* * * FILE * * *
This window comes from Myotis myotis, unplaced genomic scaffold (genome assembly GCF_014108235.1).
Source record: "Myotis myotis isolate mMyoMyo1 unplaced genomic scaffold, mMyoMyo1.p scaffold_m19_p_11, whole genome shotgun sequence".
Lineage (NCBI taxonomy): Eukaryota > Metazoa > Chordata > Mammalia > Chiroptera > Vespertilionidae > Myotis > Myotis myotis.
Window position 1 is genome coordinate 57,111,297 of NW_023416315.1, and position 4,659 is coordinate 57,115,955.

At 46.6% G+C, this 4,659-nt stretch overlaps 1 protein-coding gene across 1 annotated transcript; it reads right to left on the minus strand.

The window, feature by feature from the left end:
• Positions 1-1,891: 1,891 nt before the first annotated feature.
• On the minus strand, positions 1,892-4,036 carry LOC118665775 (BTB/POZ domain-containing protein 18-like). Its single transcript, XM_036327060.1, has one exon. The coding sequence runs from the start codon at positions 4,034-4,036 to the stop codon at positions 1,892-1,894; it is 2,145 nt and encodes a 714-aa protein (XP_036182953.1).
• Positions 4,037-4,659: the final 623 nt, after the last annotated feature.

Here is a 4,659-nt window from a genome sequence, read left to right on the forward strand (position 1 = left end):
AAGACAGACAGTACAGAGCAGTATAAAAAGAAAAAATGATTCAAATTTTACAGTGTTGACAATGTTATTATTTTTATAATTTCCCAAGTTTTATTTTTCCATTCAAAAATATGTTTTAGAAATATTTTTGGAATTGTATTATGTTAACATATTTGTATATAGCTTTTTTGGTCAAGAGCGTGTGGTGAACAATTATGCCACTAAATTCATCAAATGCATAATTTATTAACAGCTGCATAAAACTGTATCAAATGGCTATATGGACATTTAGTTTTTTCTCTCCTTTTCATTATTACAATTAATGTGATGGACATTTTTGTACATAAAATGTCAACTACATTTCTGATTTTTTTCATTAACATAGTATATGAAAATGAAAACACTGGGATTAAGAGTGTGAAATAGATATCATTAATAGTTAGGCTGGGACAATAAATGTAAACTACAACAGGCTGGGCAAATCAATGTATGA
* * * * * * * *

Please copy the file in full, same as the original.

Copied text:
This window comes from Myotis myotis, unplaced genomic scaffold (genome assembly GCF_014108235.1).
Source record: "Myotis myotis isolate mMyoMyo1 unplaced genomic scaffold, mMyoMyo1.p scaffold_m19_p_11, whole genome shotgun sequence".
Lineage (NCBI taxonomy): Eukaryota > Metazoa > Chordata > Mammalia > Chiroptera > Vespertilionidae > Myotis > Myotis myotis.
Window position 1 is genome coordinate 57,111,297 of NW_023416315.1, and position 4,659 is coordinate 57,115,955.

At 46.6% G+C, this 4,659-nt stretch overlaps 1 protein-coding gene across 1 annotated transcript; it reads right to left on the minus strand.

The window, feature by feature from the left end:
• Positions 1-1,891: 1,891 nt before the first annotated feature.
• On the minus strand, positions 1,892-4,036 carry LOC118665775 (BTB/POZ domain-containing protein 18-like). Its single transcript, XM_036327060.1, has one exon. The coding sequence runs from the start codon at positions 4,034-4,036 to the stop codon at positions 1,892-1,894; it is 2,145 nt and encodes a 714-aa protein (XP_036182953.1).
• Positions 4,037-4,659: the final 623 nt, after the last annotated feature.

Here is a 4,659-nt window from a genome sequence, read left to right on the forward strand (position 1 = left end):
AAGACAGACAGTACAGAGCAGTATAAAAAGAAAAAATGATTCAAATTTTACAGTGTTGACAATGTTATTATTTTTATAATTTCCCAAGTTTTATTTTTCCATTCAAAAATATGTTTTAGAAATATTTTTGGAATTGTATTATGTTAACATATTTGTATATAGCTTTTTTGGTCAAGAGCGTGTGGTGAACAATTATGCCACTAAATTCATCAAATGCATAATTTATTAACAGCTGCATAAAACTGTATCAAATGGCTATATGGACATTTAGTTTTTTCTCTCCTTTTCATTATTACAATTAATGTGATGGACATTTTTGTACATAAAATGTCAACTACATTTCTGATTTTTTTCATTAACATAGTATATGAAAATGAAAACACTGGGATTAAGAGTGTGAAATAGATATCATTAATAGTTAGGCTGGGACAATAAATGTAAACTACAACAGGCTGGGCAAATCAATGTATGA